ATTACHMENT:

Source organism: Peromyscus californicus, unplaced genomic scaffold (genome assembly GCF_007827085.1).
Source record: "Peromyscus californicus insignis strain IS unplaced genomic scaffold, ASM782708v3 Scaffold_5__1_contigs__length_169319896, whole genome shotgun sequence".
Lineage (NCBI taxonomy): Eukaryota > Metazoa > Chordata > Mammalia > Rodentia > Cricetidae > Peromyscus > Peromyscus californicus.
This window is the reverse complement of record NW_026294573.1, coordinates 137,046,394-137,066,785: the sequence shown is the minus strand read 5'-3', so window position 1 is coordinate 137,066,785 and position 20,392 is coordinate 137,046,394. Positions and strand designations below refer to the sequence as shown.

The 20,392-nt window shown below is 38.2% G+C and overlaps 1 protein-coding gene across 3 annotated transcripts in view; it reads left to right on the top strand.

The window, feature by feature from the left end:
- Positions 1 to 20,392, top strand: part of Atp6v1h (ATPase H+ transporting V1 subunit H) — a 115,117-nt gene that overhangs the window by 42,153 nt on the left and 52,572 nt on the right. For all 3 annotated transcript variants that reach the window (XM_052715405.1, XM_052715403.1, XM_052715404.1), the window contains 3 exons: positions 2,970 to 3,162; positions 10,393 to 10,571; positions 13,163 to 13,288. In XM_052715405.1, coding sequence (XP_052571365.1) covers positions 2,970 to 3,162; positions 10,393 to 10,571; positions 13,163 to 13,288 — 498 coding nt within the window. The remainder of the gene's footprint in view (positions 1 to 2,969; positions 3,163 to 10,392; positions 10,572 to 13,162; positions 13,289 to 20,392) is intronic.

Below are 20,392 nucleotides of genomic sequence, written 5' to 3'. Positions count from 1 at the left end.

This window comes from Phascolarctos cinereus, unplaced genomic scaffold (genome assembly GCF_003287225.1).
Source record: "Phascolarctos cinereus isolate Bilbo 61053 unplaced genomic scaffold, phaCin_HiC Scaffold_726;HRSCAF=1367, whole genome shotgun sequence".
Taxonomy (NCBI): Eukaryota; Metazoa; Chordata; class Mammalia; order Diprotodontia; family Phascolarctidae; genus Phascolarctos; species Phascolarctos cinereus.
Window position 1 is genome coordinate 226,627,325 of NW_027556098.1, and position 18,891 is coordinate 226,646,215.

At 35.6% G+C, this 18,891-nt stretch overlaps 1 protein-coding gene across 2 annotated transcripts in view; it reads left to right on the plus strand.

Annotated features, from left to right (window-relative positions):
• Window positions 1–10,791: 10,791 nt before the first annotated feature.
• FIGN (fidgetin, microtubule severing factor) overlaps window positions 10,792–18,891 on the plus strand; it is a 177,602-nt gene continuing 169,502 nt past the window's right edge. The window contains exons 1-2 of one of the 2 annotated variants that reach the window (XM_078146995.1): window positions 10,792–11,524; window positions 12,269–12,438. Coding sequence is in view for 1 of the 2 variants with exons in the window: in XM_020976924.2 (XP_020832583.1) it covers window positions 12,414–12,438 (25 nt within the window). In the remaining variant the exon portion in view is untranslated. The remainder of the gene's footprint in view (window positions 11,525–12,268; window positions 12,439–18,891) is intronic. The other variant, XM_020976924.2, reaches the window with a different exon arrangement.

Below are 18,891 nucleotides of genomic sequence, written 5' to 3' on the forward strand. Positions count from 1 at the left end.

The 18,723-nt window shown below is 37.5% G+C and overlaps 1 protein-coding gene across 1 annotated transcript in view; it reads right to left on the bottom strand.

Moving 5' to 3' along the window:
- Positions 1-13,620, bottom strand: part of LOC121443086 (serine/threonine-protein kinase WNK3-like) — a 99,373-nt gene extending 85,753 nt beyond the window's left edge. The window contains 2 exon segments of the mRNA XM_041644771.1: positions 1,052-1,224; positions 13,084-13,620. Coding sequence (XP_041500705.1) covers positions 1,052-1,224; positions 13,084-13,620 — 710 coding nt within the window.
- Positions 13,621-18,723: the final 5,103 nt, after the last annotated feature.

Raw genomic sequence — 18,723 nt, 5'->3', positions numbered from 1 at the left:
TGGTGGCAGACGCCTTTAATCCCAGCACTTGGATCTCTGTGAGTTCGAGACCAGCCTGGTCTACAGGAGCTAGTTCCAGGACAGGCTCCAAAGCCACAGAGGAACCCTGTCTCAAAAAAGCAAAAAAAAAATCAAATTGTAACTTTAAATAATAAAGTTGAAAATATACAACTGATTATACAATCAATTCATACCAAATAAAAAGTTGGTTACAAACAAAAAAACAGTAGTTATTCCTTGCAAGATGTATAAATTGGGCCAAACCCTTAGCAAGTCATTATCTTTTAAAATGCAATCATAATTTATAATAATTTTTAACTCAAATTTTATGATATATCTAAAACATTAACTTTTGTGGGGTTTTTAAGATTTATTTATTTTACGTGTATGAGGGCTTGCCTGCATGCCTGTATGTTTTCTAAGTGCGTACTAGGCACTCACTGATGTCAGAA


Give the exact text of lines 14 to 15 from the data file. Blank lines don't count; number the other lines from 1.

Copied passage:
Annotated features, from left to right (window-relative positions):
• Window positions 1–10,791: 10,791 nt before the first annotated feature.